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Holland Taylor’s one-woman show ‘Ann’ gets down with the grit and humor of a Texas star

Submitted by on Nov 18, 2011 – 5:48 pm 2 Comments

Review: “Ann,” written and performed by Holland Taylor. Presented by Broadway in Chicago at Bank of America Theatre through Dec. 4.  ****

By Lawrence B. Johnson

According to Wikipedia, Dorothy Ann Willis Richards was “an American politician from Texas.” That’s like saying the B-2 stealth bomber is a large airplane that’s hard to see at night. As the feisty, plain-spoken Richards might have declared: “You ain’t said the half of it, brother.”

Ann Richards (1933-2006) is the fascinating and endearing subject of “Ann,” a one-woman show written and performed by film and television star Holland Taylor.

A Texas-born mother of four, who became a public servant only after long and contented service to her family, Richards rocketed to national attention with her keynote address at the 1988 Democratic National Convention. She went on to serve as governor of Texas from 1991-95 before losing in her re-election bid to George W. Bush.

Taylor’s ambitious tribute is wonderfully entertaining, wry and affectionate. It’s also thoroughly researched – the playwright says she spent four years developing the show – and subtly evocative of a woman of her time whose ultimate calling took her by surprise.

Apart from its imaginary ending, in which the deceased woman reflects appreciatively on generous remembrances by her friends and colleagues, “Ann” draws from Richards’ public record and hours of conversations between the playwright and Richards’ family members and associates. But in no way, not for a moment, is this some sort of recap of a political career. It’s the vivid, bristling, earthy, often hilarious story of one extraordinary woman’s passionate engagement with life.

The show’s springboard is Richards’ fictional appearance at a small college in central Texas to give the commencement address. In her opening remarks, the now-former governor compares the circumstances of her own youth with the world that awaits the “pink-cheeked” graduates fiddling with their tassels before her. In a sequence of light-hearted anecdotes, Richards recalls her upbringing by a stern mother who never knew an hour’s rest and a likewise hard-working but indulgent father who loved dirty jokes.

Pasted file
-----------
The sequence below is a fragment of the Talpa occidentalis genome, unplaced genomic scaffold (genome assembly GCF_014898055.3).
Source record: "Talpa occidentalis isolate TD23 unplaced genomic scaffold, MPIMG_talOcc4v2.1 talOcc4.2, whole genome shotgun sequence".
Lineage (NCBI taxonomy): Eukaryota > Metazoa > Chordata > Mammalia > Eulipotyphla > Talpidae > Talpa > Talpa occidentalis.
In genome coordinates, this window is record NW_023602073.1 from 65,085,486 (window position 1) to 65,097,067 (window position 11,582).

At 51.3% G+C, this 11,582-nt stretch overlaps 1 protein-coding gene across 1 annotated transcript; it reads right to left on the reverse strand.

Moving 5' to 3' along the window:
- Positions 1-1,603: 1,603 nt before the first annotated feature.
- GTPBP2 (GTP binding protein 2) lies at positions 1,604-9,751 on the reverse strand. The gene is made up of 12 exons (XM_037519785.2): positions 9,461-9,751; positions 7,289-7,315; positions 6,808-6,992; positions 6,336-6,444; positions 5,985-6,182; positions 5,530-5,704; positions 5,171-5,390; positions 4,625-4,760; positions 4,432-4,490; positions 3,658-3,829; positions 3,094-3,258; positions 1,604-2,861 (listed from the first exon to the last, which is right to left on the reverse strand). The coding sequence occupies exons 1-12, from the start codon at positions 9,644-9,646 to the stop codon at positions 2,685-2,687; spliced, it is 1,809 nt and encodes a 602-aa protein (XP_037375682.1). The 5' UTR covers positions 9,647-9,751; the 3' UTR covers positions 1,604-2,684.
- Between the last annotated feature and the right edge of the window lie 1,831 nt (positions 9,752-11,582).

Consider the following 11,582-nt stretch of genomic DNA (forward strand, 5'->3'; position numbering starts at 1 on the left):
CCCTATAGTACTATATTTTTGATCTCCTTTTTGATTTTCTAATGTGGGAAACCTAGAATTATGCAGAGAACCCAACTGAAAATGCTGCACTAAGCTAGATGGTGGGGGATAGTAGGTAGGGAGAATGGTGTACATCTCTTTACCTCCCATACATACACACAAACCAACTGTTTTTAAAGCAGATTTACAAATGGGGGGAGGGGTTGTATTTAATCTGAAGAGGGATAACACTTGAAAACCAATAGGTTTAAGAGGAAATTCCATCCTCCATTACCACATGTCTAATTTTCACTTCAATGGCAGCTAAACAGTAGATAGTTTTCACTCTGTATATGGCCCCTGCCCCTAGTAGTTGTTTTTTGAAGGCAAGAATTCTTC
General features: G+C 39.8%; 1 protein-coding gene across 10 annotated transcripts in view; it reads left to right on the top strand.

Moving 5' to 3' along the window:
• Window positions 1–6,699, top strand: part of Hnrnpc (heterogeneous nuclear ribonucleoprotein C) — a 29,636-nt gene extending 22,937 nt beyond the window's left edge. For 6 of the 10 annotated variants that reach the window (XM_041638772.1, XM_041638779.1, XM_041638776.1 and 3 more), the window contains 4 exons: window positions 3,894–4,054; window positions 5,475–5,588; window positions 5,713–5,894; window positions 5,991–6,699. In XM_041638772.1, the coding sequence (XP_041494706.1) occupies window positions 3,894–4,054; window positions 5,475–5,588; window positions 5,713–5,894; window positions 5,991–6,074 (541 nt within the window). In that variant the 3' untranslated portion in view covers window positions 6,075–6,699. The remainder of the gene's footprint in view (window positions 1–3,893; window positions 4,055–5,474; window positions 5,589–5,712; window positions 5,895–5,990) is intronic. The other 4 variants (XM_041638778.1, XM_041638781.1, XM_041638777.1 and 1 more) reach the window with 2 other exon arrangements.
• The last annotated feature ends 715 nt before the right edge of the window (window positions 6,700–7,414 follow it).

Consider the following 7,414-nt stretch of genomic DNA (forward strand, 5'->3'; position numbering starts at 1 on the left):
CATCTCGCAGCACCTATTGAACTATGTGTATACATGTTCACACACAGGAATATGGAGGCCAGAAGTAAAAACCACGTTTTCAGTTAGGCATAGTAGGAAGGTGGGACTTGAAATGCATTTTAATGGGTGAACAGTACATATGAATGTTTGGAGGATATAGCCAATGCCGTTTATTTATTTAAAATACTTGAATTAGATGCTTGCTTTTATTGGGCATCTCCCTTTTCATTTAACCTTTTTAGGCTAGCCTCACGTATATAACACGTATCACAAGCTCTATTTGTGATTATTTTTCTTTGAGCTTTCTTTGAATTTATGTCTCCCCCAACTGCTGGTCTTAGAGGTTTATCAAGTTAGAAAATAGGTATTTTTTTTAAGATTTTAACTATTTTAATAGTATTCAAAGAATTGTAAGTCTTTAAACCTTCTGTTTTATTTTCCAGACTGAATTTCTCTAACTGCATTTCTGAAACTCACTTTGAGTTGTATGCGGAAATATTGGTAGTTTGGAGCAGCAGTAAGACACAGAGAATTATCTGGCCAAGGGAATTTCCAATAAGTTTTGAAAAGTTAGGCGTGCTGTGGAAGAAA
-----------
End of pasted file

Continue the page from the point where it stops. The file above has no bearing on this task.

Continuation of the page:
Thus Richards – in a smart white dress suit set off by her famously piled and wispy white hair – takes us back through her child-rearing and happy devotion to her husband, a lawyer who specialized in civil rights cases. The marriage would end when the nest emptied, but not before Richards’ husband urged her toward her first bid for office, that of county commission – the first of her many successful campaigns along an upward political path.

Then came the turning point: the 1988 Democratic keynote, whereupon Richards’ thrilled supporters cast a wondering eye toward the Texas statehouse. With the governorship, Richards’ life changed, and so does playwright Taylor’s set, which now becomes elaborated into the harried seat of power. Here the stand-up narrative also ends and we find ourselves eavesdropping on a typically crazy day in the life of a decider.

By this time, of course, we’ve come to know Richards’ personality, her down-home way of talking, her life history as one long enthusiastic embrace and, indirectly, some of her pals – such as the sitting president, Bill Clinton, a former governor of Arkansas. Through one of her several phone chats with Clinton, we actually pick up some useful information: “If you get married in Arkansas, but get a divorce in Texas,” she asks her old friend….Well, what followed seemed to strike a chord with the audience.

The episode in the governor’s office is the centerpiece of “Ann.” It is quite extended, rambling, funny and altogether credible in its parade of concerns, foibles and distractions great and small. Here Taylor adds a set-up device: a secretary whose voice we hear via intercom from the next room. By now, we unquestioningly see Taylor as Richards. Her performance, like her script, is utterly unself-conscious in its impatience, vexation, saltiness and mental division between the exigencies of re-election and the motivations of noble purpose.

Taylor’s Ann Richards turns out to be as imperfect and vulnerable, loving and hopeful as the rest of us. What makes her special is a rare combination of vision, savvy and drive. And an unquenchable lust for life.

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Photo and captions: Home page and top: Holland Taylor as Ann Richards. Left: Playwright-actor Holland Taylor (Photos by Ave Bonar)


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